Within your financial records, you should keep most of your expenses categorized. You’ll likely have categories for materials, utilities, labor, marketing, and other costs. Unfortunately, not all of your business costs fall into these exact categories. 

Keep an eye out for a rise in “other” expenses that might fly under the radar but build up if you’re not careful. This is particularly relevant if your “other” expenses are large and contribute significantly to your debt-to-income ratio. 

You should look for ways to categorize these items and set budget items to avoid overspending.  

Many of the financial metrics above can change depending on the statement, time frame, or other variables you might use. If you notice any of the above red flags in your financial statement, it doesn’t mean the sky is falling—these are signals that should give you pause and lead you to investigate further, but they’re not completely damning.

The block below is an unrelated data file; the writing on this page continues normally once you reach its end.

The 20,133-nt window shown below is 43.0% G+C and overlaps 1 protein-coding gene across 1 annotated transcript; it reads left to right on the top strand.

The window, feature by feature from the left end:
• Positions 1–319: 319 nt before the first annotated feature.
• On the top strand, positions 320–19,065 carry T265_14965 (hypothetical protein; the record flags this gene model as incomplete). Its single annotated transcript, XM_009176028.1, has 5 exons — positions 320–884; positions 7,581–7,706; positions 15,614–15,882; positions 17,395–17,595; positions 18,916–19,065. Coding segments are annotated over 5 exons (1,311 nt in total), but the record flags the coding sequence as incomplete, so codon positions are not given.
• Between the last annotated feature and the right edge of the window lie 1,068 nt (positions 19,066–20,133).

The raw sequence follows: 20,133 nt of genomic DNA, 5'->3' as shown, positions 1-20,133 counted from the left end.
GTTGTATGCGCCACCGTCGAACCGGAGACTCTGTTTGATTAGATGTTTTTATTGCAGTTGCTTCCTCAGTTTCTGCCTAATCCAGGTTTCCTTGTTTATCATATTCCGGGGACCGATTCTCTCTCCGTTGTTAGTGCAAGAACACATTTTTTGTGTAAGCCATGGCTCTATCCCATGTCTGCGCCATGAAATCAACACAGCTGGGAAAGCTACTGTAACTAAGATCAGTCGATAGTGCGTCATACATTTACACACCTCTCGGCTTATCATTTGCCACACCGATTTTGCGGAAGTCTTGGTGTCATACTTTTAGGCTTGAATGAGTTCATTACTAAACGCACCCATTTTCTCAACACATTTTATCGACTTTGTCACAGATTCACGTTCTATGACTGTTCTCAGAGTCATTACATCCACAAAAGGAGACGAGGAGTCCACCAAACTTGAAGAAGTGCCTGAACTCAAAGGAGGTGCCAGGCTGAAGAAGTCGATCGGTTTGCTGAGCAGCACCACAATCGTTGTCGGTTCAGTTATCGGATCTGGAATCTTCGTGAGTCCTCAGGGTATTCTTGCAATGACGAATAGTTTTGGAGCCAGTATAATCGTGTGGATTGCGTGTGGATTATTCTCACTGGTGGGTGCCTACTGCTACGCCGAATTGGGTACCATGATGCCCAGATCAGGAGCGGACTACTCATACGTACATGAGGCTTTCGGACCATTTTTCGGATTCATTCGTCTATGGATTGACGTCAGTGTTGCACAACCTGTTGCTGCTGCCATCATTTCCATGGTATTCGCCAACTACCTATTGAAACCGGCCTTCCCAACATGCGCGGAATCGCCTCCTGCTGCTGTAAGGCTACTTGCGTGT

For example, during the pandemic, you may have extended your net payment terms with clients. This flexibility with your customers could lead to an increase in accounts receivable—but within the context of the global pandemic, you can understand that it’s not indicative of a poorly run business.

The key to reading financial statements is to identify patterns and problems. If you can’t answer why these changes are happening, you need to take a closer look at your business. 

For better organization and financial planning, look into getting a software system that can help with bookkeeping. The Sunrise app can help you organize expenses, sort invoices, and make accounting a breeze. 

About the author

Derek Miller
Derek Miller
Derek Miller is a writer specializing in entrepreneurship, small business, and digital marketing. His work has featured in sites like Entrepreneur, GoDaddy, Score.org, and StartupCamp. He’s currently the CMO of Smack Apparel, the content guru at Great.com, and a marketing consultant for small businesses.